When I set out to write this post, I didn’t imagine I’d find myself on such a long and winding path of memories and reflection. I was naïve in my estimation that it’d take me a mere few hours to complete. What I didn’t count on was how much time I’d spend rediscovering and reconnecting with so many personal, national, and global moments that span the spectrum of highs and lows. The post that follows isn’t about the lows, though. Instead, it’s gratitude for the year’s personal highs, many of which were immense and singular. If I’d been more present with the blog this year, I’d have shared them sooner. The silver lining of their delay, for me at least, is that I am reminded of how many new and joyous experiences I had this year.
1. Galapagos Trip
For the past two years we’d saved for a trip to the Galápagos Islands and yet we very nearly missed our window. We booked this once-in-a-lifetime trip with just about a month to prepare. It was worth the scramble, though. It exceeded my dreams every day and every moment. There wasn’t a moment of excursion when we weren’t surrounded by wildlife – wildlife that captivated us but that showed little interest in return. At times we were just feet away from iguanas, blue-footed boobies, seals, many of Darwin’s finches, and the oh-so-famous tortoises. It was beautiful, magical, and fueled with me wonder for months to follow.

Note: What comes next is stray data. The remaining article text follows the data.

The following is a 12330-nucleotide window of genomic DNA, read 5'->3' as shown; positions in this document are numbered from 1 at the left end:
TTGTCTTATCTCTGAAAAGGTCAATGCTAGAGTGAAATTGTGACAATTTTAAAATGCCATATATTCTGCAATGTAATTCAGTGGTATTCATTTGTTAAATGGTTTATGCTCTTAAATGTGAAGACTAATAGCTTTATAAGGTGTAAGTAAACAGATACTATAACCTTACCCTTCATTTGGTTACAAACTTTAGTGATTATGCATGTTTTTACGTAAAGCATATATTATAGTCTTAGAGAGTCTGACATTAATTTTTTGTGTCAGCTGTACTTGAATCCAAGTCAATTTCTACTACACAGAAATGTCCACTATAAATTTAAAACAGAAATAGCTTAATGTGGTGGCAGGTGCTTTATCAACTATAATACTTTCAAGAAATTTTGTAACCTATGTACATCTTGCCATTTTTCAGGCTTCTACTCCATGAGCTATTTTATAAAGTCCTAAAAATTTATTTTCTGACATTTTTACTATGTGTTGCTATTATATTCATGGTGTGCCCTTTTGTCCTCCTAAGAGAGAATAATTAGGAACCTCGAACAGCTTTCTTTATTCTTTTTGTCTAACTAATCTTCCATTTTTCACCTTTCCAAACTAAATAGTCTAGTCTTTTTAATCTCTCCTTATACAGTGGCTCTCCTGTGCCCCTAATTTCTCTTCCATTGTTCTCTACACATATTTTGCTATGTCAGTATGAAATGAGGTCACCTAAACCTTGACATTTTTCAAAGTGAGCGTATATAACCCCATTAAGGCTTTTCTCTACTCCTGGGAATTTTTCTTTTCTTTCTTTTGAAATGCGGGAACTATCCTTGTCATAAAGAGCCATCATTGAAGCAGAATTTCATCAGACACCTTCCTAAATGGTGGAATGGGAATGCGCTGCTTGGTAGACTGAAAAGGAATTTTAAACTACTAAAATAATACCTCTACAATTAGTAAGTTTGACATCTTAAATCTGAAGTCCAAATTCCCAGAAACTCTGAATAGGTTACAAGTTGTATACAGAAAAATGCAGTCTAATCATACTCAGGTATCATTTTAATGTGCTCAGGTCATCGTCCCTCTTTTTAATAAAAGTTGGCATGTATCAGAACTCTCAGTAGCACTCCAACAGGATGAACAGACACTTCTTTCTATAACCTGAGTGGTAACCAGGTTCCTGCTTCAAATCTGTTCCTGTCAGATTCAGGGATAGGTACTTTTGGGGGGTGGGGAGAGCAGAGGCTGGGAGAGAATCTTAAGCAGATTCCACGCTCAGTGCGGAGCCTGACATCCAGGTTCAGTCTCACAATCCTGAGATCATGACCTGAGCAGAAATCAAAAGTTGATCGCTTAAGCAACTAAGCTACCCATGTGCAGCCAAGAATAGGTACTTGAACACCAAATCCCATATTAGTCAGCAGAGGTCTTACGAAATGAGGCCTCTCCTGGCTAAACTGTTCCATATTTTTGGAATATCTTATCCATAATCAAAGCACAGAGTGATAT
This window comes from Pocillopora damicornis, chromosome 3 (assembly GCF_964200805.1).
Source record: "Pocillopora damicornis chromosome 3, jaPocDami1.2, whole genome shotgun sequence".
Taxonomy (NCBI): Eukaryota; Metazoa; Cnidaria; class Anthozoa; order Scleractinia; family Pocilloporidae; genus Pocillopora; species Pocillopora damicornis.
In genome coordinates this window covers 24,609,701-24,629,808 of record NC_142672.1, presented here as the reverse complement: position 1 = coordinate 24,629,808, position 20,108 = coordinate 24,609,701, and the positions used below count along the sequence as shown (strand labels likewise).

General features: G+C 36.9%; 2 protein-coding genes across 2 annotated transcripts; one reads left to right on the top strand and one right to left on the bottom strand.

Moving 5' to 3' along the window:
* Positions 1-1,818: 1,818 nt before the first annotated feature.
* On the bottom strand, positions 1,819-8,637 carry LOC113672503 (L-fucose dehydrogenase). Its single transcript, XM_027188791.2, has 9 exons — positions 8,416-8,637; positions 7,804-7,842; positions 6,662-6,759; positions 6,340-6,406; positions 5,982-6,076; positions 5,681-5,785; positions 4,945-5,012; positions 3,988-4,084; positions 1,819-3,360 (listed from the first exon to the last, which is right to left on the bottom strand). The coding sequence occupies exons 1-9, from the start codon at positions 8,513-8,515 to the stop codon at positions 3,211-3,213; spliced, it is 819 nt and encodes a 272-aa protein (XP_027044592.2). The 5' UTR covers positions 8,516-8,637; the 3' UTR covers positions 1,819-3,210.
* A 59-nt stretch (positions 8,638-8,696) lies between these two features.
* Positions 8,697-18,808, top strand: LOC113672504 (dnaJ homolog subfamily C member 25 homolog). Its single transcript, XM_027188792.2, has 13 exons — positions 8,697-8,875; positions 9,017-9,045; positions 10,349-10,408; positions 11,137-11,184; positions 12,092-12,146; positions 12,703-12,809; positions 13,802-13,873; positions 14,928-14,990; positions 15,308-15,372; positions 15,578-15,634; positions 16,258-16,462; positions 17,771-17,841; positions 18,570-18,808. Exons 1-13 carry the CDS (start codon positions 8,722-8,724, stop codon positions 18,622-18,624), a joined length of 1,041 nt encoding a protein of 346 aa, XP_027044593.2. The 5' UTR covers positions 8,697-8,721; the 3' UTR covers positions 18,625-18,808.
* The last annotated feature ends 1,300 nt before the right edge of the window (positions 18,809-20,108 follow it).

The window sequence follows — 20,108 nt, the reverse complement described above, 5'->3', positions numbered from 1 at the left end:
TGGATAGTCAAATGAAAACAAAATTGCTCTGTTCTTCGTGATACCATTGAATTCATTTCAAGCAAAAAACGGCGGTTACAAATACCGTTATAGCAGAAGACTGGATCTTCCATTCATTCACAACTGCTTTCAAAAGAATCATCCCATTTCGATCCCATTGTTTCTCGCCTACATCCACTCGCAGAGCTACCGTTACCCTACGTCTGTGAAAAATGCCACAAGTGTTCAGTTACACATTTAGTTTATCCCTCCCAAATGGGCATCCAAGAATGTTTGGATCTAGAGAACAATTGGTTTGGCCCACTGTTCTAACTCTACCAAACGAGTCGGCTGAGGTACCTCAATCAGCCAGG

2. Otavalo Day Trip
On the last day of our trip to Ecuador, we booked a tour to Otavalo, a town made famous for its many handcrafted wares. In the market of Otavalo we spent less than 20 minutes. It was rather disappointing as much of the goods didn’t feel particularly unique. But the journey to and from Otavalo was worth the trip alone. We wound along the PanAmerican highway up and through the Andean mountains. We stopped at a rose plantation, where we were hosted for tea by a member of the family who owns and operates it. In Peguche, we were welcomed into the home of a master flutist who played a pan flute he had handcrafted just moments before. We had lunch at an hacienda and walked through private gardens overflowing with tillandsia. It was a full yet quiet day where we got to enjoy the beauty of another place and people.
3. 10th Anniversary in Maui
It hardly seems possible that 10 years have passed since my guy and I first started dating. It all started on a Thanksgiving in grad school when were both school-bound. We went to see Beowulf, an epically bad movie, and ate sweet potato casserole. For some reason that combo took us from friends to romance and we’ve never looked back. To celebrate our staying power, we decided, again on little notice, to spend our anniversary in Maui. We did a few activities including surfing for him, spa for me, and snorkeling for both, but the best parts were when we did nothing at all. Maui’s beauty invites you to slow down and enjoy the little things, like the sounds of ocean waves or the chattering of birds waking up, and we did just that.
4. Women’s March